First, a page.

Shiite Cleric Threatens U.S. Over GOP Proposal to Arm Kurds, Sunnis in Iraq

AP Photo/ Karim Kadim
AP Photo/ Karim Kadim

The White House, Muqtada al-Sadr, a powerful Iraqi Shiite Cleric, and the Iraqi government have come out against a proposed U.S defense bill that authorizes sending arms and funds directly to the Kurdish Peshmerga forces and Sunni tribal fighters in Iraq.

Early Thursday morning, the House Armed Services Committee (HASC) passed the $612 billion National Defense Authorization Act for 2016 (NDAA) by a 60-2 bipartisan vote, clearing it for consideration by the full House next month.

Section 1223 of the House Republicans’s NDAA authorizes President Obama’s $715 million request for military assistance to the Iraqi forces combatting the Islamic State (ISIS/ISIL), but with a caveat.

The proposed bill requires that 25 percent of the funds be provided directly to the Kurdish Peshmerga, the nascent Iraqi National Guard, which is made up of various Sunni militias, and the Sunni tribal forces—all of which are not truly subject to the Shiite-dominated Iraqi government.

According to a summary of the bill prepared by the HASC, “the remaining 75 percent would be withheld until the Secretaries of State and Defense determine that the Government of Iraq is meeting certain conditions for political reconciliation. Should they not be able to make that assessment, 60 percent of the remaining funds would be released directly to the Kurds and Sunnis.”

The conditions that the Iraqi government has to meet are related to the “political inclusion of ethnic and sectarian minorities within the security forces of Iraq,” explains the bill’s text.

Moreover, the legislation requires that the Kurdish Peshmerga forces and the Sunni fighters are deemed “a country,” allowing them to receive direct U.S. assistance, bypassing Iraq.

The NDAA also demands that Iraq distance itself from Iran-backed Shiite militias that have been accused of retribution against Sunnis in Iraq.

“In the event of approving this bill by the U.S. Congress, we will find ourselves obliged to unfreeze the military wing and start targeting the American interests in Iraq – even abroad, which is doable,” said a statement on Muqtada al-Sadr’s website, reports The Associated Press (AP).

Iraq’s Shiite-dominated government has also rejected the bill.

“Any weapons supplying will be done only through the Iraqi government,” said the Baghdad-based government, according to AP. “The draft law proposed by the foreign affairs committee in the U.S. Congress is rejected and it will lead to more division in the region and we urge it be stopped.”

President Obama has been reluctant to arm and provide direct military assistance to the Kurdish Peshmerga, some of the most effective fighters taking on ISIS on the ground in northern Iraq’s autonomous Kurdistan region.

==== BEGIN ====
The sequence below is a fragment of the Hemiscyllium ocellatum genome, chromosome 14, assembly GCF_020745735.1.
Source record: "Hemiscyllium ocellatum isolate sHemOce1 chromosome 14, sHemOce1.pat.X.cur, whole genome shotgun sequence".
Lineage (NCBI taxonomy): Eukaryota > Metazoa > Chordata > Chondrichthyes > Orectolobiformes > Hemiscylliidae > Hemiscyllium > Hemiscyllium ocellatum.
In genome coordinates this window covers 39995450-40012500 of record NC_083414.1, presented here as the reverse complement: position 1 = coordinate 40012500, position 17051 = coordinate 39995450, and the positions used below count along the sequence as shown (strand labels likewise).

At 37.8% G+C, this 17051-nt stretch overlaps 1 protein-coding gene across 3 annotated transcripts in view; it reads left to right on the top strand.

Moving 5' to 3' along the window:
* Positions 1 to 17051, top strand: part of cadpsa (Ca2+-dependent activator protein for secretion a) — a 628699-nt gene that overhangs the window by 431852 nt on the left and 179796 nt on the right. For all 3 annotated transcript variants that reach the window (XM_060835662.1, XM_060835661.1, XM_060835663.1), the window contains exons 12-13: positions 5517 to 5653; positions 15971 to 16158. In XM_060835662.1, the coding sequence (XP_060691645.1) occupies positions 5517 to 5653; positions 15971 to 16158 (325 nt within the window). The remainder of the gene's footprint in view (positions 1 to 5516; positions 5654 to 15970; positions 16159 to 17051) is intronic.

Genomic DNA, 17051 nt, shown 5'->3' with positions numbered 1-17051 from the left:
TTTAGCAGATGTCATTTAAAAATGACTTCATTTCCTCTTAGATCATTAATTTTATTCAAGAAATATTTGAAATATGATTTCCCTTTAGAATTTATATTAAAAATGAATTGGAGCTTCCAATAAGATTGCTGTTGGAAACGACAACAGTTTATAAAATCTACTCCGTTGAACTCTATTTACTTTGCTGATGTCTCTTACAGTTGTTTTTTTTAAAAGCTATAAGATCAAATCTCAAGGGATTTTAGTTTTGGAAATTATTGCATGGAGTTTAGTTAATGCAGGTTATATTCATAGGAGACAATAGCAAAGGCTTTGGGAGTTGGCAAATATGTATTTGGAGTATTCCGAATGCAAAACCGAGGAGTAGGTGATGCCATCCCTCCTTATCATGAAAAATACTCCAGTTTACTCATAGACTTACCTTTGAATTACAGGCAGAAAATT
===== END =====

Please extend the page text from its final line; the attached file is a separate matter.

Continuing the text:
The Department of State said the Obama administration opposes providing military assistance directly to the Kurdish and Sunni fighters.

“The policy of this Administration is clear and consistent in support of a unified Iraq, and that we’ve always said a unified Iraq is stronger, and it’s important to the stability of the region as well,” Marie Harf, a State Department spokeswoman told reporters. “Our military assistance and equipment deliveries, our policy remains the same there as well, that all arms transfers must be coordinated via the sovereign central government of Iraq. We believe this policy is the most effective way to support the coalition’s efforts.”

“So we look forward to working with Congress on language that we could support on this important issue, but the draft bill, as you noted, in the House – this is very early in the process here for the NDAA – as currently written on this issue, of course, does not reflect Administration policy,” she added.

On deeming the Kurdish Peshmerga and Sunni forces a country so that they can receive direct aid, Harf said it is the executive branch’s prerogative to recognize nations.

It is uncertain whether the NDAA provision to arm and fund the Kurds and the Sunni tribal fighters will survive through the debate process in the full House.

The Kurdistan Regional Government (KRG) has been demanding complete independence from Iraq for years on behalf of the Kurds who want a nation of their own, something that Iraq and the United States oppose.

The Obama administration’s opposition to directly arming the Kurdish Peshmerga forces and the Sunni fighters is in line with Sadr, whose Mahdi Army militia was one of the most ardent opponents of the U.S. military during the Iraq war.

Follow Edwin Mora on Twitter: @EdwinMora83.


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